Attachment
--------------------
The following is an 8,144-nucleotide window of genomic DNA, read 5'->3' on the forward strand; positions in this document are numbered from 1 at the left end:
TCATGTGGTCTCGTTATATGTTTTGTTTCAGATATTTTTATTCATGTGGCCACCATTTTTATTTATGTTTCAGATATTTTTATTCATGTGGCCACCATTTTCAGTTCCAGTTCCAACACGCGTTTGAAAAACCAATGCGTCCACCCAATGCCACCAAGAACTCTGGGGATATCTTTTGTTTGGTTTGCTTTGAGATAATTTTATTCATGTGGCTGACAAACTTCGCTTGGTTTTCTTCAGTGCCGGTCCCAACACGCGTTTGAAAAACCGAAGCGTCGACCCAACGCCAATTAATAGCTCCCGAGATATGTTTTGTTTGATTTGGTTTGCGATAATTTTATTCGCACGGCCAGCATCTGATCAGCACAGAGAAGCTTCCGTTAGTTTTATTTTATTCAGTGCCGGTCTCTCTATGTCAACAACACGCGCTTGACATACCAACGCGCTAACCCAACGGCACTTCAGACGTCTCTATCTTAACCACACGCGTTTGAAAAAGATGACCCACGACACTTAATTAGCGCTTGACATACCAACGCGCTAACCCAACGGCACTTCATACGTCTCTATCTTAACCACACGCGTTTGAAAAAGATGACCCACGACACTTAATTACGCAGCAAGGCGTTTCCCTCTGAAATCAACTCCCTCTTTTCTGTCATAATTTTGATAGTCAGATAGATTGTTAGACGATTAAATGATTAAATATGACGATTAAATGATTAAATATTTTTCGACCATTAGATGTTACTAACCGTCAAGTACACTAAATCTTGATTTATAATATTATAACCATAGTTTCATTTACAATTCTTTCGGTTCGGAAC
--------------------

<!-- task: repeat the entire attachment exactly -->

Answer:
The following is an 8,144-nucleotide window of genomic DNA, read 5'->3' on the forward strand; positions in this document are numbered from 1 at the left end:
TCATGTGGTCTCGTTATATGTTTTGTTTCAGATATTTTTATTCATGTGGCCACCATTTTTATTTATGTTTCAGATATTTTTATTCATGTGGCCACCATTTTCAGTTCCAGTTCCAACACGCGTTTGAAAAACCAATGCGTCCACCCAATGCCACCAAGAACTCTGGGGATATCTTTTGTTTGGTTTGCTTTGAGATAATTTTATTCATGTGGCTGACAAACTTCGCTTGGTTTTCTTCAGTGCCGGTCCCAACACGCGTTTGAAAAACCGAAGCGTCGACCCAACGCCAATTAATAGCTCCCGAGATATGTTTTGTTTGATTTGGTTTGCGATAATTTTATTCGCACGGCCAGCATCTGATCAGCACAGAGAAGCTTCCGTTAGTTTTATTTTATTCAGTGCCGGTCTCTCTATGTCAACAACACGCGCTTGACATACCAACGCGCTAACCCAACGGCACTTCAGACGTCTCTATCTTAACCACACGCGTTTGAAAAAGATGACCCACGACACTTAATTAGCGCTTGACATACCAACGCGCTAACCCAACGGCACTTCATACGTCTCTATCTTAACCACACGCGTTTGAAAAAGATGACCCACGACACTTAATTACGCAGCAAGGCGTTTCCCTCTGAAATCAACTCCCTCTTTTCTGTCATAATTTTGATAGTCAGATAGATTGTTAGACGATTAAATGATTAAATATGACGATTAAATGATTAAATATTTTTCGACCATTAGATGTTACTAACCGTCAAGTACACTAAATCTTGATTTATAATATTATAACCATAGTTTCATTTACAATTCTTTCGGTTCGGAAC